Another difierence between this device and the conventional fabric resistance is that the passages or interstices between the marbles are generally smooth sided and relatively large, much larger than any particle that is liable to get into the system. The resistance is obtained not by throttling through a small opening or through a multiplicity of openings as is the case with the fabric resistance but is obtained by the tortuous passages of relatively considerable length through which the air must travel and these passages are so interlocked and interrelated that the pulsating air blast sets up eddy currents in them and these eddy currents assist in building up the necessary resistance.

I propose and have illustrated in addition the use of means for positively causing a circulation of the marbles. Under ordinary circumstances, this is not necessary but there are circumstances occasionally where it is highly desirable and in this case there is, of course, a positive interchange of marbles superposed on the breathing effect which insures that bridging and clogging will be prevented and which also makes it possible to clean the marbles separately if and when that is desirable.

In a further modification, ordinarily not needed but sometimes very important, I propose to posi tively and mechanically expand and contract the marble box. This will supplement the breathing efiect resultant from the pulsating stream of air, and of course in the event that work is being done with a continuously flowing rather than a pulsating air stream one or other of the latter two mentioned modifications becomes very important.

My invention is illustratedmore or less die.- I

grammatically in the accompanying drawings, wherein- V Figure 1 is a side elevation in part section;

Figure 2 is a section along the line 22 of Figure 1;

Figure 3 is a longitudinal section;

Figure 4 is a longitudinal section through a modified form.

Like parts are indicated by like characters throughout the specification and drawings.

I is a horizontal supporting frame. Projecting upwardly from it, are columns 2, 3 and 4. Supported on the columns 2 and 3 is an air box 5 bounded at its top by a marble pack 6. The lower part of the marble pack comprises a perforate plate 1, the upper part a perforate plate 8, which latter plate serves as the floor of a trough 9, supported on the columns 2, 3 in which coal to be treated is received and through which it travels. I0 is a blower. It discharges air through the manually adjusted Valve housing II, the flutter valve housing l2, the pipe l3 into the air box. The valve I4 with handle l5, quadrant l6, and thumb nut I1 is used to manually adjust the air flow. The flutter valve or butterfly valve I8 is mounted on shaft l9 driven by pulley 2B and belt 2| preferably from the same source of power as the blower, and periodically opens andrcloses the.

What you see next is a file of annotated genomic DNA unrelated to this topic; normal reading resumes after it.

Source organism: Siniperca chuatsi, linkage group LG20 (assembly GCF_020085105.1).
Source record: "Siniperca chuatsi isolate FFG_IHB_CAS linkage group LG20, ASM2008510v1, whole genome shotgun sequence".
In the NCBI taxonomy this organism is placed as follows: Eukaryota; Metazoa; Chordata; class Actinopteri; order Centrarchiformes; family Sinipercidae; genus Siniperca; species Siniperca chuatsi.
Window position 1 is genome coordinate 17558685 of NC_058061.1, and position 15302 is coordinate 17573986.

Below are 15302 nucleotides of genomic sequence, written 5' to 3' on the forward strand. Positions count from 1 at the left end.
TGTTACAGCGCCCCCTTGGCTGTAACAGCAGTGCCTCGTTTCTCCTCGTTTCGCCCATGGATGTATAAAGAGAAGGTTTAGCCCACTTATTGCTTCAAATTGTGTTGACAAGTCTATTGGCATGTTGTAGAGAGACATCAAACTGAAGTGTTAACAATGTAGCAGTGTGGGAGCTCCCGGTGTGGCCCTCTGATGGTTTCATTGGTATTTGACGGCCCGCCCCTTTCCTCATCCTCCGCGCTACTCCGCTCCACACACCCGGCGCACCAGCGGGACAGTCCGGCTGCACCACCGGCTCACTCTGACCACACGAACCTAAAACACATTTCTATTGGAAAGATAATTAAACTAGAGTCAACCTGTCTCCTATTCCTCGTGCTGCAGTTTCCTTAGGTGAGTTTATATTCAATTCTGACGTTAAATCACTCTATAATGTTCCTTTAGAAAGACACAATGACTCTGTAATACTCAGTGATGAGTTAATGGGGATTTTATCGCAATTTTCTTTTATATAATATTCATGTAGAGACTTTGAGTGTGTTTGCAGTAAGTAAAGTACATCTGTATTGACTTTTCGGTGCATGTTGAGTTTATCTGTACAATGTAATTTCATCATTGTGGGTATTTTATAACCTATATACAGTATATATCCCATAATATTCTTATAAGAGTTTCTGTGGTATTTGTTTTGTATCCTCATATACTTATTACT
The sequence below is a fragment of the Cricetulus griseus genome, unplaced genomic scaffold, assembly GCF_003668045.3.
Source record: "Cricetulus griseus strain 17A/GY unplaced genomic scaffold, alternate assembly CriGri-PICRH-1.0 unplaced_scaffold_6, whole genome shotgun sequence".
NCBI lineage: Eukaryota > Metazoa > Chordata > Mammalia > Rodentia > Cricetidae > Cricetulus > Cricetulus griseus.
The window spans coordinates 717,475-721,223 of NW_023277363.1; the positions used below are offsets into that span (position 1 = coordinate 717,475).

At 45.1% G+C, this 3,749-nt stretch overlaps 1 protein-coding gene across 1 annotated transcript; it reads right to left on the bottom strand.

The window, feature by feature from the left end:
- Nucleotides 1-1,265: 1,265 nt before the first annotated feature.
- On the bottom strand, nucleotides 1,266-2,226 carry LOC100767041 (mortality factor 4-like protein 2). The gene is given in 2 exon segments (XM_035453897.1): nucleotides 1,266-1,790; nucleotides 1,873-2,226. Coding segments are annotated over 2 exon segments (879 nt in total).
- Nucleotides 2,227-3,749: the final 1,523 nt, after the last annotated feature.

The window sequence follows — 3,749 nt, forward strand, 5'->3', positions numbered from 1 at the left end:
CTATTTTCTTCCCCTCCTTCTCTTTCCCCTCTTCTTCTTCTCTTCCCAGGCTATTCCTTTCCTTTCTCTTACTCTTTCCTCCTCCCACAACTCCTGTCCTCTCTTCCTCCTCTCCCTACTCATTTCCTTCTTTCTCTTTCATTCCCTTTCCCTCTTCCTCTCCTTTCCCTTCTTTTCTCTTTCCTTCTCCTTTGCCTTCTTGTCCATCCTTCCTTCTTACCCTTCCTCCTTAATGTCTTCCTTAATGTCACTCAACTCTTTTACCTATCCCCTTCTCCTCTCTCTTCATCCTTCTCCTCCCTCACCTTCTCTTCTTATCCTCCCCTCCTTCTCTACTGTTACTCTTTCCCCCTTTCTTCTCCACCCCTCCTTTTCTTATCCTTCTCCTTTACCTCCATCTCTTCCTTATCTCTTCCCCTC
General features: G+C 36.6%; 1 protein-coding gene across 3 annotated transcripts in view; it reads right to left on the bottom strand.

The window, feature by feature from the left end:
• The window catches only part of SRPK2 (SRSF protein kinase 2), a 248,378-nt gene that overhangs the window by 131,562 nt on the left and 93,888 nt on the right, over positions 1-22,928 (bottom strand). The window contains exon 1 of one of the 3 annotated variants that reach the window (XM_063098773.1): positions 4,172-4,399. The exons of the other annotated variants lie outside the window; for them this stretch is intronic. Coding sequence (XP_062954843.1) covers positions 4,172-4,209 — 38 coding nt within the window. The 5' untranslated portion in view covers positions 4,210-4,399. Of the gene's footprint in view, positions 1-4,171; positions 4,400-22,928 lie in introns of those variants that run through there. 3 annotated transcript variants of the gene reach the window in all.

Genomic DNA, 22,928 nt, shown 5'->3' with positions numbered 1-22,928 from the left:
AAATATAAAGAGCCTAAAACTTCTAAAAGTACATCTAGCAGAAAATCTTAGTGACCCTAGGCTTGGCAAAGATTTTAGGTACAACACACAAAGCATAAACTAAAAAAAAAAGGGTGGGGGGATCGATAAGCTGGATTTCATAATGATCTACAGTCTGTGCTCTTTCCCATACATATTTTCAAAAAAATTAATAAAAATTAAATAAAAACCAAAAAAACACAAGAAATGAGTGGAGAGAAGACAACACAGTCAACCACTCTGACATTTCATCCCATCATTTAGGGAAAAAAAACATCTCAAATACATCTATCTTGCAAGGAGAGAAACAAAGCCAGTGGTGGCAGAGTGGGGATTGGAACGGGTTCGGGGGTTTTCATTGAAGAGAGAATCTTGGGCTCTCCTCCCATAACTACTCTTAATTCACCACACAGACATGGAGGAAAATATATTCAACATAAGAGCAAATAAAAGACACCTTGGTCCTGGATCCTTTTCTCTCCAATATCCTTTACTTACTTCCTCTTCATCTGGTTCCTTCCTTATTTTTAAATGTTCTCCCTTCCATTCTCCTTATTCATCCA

air passage, and thereby causes a pulsating air flow.

22 is a feeder platform mounted on the columns 3 and 4. It carries a feeder box 23 supplied with coal from a hopper 24. 25 is ahand control valve to adjust the rate of flow. feeder plate traveling on rollers 21 and reciprocated by the push rod 28, connecting rod 29, crank shaft 30 driven by sprocket 3!, sprocket chain 32 and sprocket 33 in unison withjthe flutter valve. out by the reciprocating plate onto, the floor of the feed chute. The pulsating effect of the current causes sufiicient vibration and agitation of the coal so that it flows as a liquid stream down along the trough, the heavier particles gravitating to the bottom, the lighter particles gravitating to the top.

35 is a middlings chute, 36 a coal chute. The refuse goes out below the middlings chute, the middlings goes out along the middlings chute and the pure coal is discharged along the coal chute, coal, refuse and middlings being conveyed by any means not shown where they are to be used, stored or retreated.

Contained within the marble pack between the tion of the plate free to breathe under the pulsatinginfluence of the air current. The apertures through the plates 1, 8 are, of course, smaller 26 is a reciprocating.

The coal from the hopper is fed than the marbles. As pressure builds up and then goes down on the lower marble supported plate, there will be a tendency for it to move up and down and it is this tendency which permits necessary movement of the marbles to prevent clogging.

Under some circumstances, it is desirable to have positive circulation of the marbles. This is accomplished by a chute 40 at the lower extremity of the marble pack, discharging into a passage 4|, marbles traveling by gravity into a bucket conveyor 42 where they are raised to discharge into a chute 43 and then fed into the pack at the top. If desired, a valve 44 may be provided to control therate of flow of marbles from the pack and that valve may be at rest or may be reciprocated by a connecting rod 45 or any other suitable means driven from the feeder plate.

In a further modified form, shown in Fig. 4, 50 is a cam driven by a sprocket 5|, sprocket chain 52, fromthe fan motor. This cam is engaged by cam roller 53 and drives a push rod 54 to engage the underside of the plate 1 so that as the cam rotates, the plate is positively movedto expand and contract the marble pack and so assist in setting up the weaving, breathing, roaming effect of the marbles and pack.